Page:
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Defending the Displaced: CIRC Students Support Afghans

Months after the Fall of Kabul and the withdrawal of the last American troops from Afghanistan, students in the Penn State Law Center for Immigrants' Rights Clinic (CIRC) have helped to respond to the humanitarian crisis through community education and legal support.
CIRC | Penn State Law

UNIVERSITY PARK, Pa. – Months after the Fall of Kabul and the withdrawal of the last American troops from Afghanistan, students in the Penn State Law Center for Immigrants' Rights Clinic (CIRC) have helped to respond to the humanitarian crisis through community education and legal support. 

CIRC students have developed presentations that educate community stakeholders about immigration law as it relates to the wave of Afghans who’ve found their way to America. Students have collaborated with PARS Equality Center and Khanbabai Immigration Law to produce fact sheets in multiple languages on Humanitarian Parole, Asylum Basics, and Know Your Rights for Afghans, among other key resources. CIRC has also delivered workshops to the community about the legal options available to Afghans and cultural humility.

“CIRC students take very complex information and make it accessible to the people who are impacted, as well as the broader community,” said CIRC founder and director and law school Associate Dean Shoba Sivaprasad Wadhia.

“That’s such a crucial lawyering skill – to be able to talk to people once you’ve digested so much information,” Wadhia said.

Led by Wadhia – who is also a member of the Afghan Response Taskforce for the American Immigration Lawyers Association – students have directly assisted Afghans, as many organizations around the country do their part to resettle more Afghans in the U.S.

“[This has] been integral to our legal foundation because it has allowed us to work on our legal skills, practice our client communication and work with different types of clients whose stories were complex and emotionally charged,” said Penn State Law student Maria Vejarano, ’23.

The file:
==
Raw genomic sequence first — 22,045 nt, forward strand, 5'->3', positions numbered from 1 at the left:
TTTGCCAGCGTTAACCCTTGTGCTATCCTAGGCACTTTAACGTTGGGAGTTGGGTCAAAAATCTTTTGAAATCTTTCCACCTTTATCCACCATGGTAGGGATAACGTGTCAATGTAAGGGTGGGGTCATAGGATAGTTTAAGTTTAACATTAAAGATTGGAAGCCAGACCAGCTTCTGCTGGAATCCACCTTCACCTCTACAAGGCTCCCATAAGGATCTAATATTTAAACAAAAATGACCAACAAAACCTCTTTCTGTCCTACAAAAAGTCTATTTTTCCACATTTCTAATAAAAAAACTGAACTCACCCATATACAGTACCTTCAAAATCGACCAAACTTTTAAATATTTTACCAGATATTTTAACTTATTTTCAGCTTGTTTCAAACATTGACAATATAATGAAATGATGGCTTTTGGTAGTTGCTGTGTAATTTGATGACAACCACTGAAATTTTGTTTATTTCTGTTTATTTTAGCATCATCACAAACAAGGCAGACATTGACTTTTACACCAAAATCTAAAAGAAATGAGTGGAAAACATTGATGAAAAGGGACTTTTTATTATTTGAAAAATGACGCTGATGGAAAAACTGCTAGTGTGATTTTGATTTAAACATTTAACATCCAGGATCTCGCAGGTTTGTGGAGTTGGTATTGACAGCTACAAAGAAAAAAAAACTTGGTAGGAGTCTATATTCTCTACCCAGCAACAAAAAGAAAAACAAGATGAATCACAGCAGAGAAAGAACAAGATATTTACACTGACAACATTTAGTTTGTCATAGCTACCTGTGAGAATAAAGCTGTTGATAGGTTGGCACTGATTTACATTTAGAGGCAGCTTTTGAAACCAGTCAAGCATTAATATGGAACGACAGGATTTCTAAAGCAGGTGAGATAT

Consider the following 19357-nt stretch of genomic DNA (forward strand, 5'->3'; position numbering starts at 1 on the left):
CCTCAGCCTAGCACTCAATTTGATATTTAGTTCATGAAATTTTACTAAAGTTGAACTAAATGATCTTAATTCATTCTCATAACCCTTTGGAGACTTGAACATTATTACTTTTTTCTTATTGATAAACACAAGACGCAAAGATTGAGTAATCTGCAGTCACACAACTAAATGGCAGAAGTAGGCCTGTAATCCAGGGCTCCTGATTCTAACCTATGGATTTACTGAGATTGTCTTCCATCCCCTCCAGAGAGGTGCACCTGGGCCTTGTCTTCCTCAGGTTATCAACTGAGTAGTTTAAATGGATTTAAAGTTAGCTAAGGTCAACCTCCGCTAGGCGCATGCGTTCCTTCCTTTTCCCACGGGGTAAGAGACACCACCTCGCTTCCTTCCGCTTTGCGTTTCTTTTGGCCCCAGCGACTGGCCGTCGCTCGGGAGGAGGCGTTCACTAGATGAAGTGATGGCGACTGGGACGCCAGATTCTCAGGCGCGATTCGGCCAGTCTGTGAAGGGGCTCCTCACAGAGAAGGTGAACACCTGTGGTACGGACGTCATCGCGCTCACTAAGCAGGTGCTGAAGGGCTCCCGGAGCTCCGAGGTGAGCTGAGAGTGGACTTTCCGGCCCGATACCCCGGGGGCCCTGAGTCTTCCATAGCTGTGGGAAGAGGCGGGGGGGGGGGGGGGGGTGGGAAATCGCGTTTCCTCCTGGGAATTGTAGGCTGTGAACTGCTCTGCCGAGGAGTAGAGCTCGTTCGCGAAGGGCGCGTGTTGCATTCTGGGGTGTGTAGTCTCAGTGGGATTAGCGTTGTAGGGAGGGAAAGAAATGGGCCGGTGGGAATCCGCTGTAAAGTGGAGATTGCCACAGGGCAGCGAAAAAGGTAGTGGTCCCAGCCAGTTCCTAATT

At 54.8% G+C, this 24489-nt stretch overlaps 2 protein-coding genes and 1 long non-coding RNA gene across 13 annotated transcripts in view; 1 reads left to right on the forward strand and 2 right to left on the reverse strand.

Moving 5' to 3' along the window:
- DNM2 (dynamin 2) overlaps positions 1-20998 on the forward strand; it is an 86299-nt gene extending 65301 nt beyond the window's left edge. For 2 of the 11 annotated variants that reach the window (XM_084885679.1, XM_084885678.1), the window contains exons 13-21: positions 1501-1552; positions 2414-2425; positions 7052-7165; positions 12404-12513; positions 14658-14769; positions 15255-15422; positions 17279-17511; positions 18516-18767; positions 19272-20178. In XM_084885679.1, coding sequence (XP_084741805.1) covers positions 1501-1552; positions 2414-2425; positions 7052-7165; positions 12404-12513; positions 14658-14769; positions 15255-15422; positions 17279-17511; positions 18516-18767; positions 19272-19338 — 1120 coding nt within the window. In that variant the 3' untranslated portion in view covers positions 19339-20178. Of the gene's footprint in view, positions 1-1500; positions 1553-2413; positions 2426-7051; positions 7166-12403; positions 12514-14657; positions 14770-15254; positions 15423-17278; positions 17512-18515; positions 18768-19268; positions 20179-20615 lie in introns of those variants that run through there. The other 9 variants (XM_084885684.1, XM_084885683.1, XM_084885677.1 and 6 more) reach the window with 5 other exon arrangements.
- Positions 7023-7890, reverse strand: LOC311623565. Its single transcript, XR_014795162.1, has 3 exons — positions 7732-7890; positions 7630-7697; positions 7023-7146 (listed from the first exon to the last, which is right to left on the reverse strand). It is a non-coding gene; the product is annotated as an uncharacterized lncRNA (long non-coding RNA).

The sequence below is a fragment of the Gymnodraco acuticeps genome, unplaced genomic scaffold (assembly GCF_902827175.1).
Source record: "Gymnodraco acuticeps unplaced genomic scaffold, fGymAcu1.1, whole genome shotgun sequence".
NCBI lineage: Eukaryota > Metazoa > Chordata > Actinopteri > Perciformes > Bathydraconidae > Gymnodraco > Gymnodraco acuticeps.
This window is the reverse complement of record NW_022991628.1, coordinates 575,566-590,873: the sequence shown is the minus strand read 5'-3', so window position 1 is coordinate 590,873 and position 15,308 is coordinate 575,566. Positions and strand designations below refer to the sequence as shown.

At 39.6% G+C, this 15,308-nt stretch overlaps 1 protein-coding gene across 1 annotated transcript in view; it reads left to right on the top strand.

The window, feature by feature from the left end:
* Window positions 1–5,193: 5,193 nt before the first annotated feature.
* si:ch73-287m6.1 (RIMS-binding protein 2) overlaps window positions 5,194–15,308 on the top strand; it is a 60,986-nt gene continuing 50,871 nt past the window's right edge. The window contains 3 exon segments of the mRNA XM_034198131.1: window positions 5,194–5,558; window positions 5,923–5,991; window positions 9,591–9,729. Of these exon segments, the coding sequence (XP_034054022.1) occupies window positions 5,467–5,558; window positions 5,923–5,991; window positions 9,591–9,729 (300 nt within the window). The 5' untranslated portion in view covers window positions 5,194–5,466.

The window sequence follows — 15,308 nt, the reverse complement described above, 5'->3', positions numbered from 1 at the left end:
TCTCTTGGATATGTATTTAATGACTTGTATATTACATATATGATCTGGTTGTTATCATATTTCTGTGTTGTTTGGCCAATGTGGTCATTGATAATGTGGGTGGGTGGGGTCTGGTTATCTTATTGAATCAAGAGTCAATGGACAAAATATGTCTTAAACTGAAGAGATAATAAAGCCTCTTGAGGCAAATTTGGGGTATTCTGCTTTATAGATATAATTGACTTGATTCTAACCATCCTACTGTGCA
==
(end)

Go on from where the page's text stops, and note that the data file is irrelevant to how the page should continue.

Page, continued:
Students directly involved with Afghan resettlement

Earlier this semester, CIRC students and Wadhia traveled to a U.S. government base to assist recently arrived Afghans and while on site, conducted legal orientations, assisted with special immigrant visa and adjustment of status (“green card”) applications, provided workshops on asylum, and conducted individual intakes for asylum seekers.

Wadhia said the experience exposed students to “triage lawyers” in an environment that was unpredictable and where the need for information and legal help was very high.

“Our trip to the base was truly a life-changing experience. Having the opportunity to exercise skills and knowledge I've gained in the classroom to help families and individuals was eye-opening,” said Penn State Law J.D. candidate, Mikaela Koski, ’22.

“By working alongside intelligent, passionate immigration lawyers, I had the opportunity to learn while participating in the best our profession has to offer,” she continued. “The CIRC trip felt like the culmination of my experience at Penn State Law, and I am very grateful for the opportunity.”

CIRC continues to work on asylum cases for Afghans and to continue their efforts to educate the community and Afghan families about changing immigration policy.

‘I see myself as a human in them’

Most recently, the Department of Homeland Security designated Afghanistan for Temporary Protected Status, a remedy in immigration law that allows those already in the U.S. to apply for temporary status and work authorization.  

For CIRC student Samira del Pilar Vasquez Lavado, learning how to defend refugees strikes close to home, as she saw her native Peru cope with a refugee crisis from Venezuela. She said her hope is to work with United Nations volunteers in a similar manner.

“It is very gratifying to see law practitioners, attorneys, and organizations working together to address these cases,” del Pilar Vasquez Lavado said about her clinical work through CIRC.

“What motivates me is that I can identify myself with (Afghan refugees), I see myself as human in them and if you don't help within your capacities and with your abilities then you are being mediocre,” she said.

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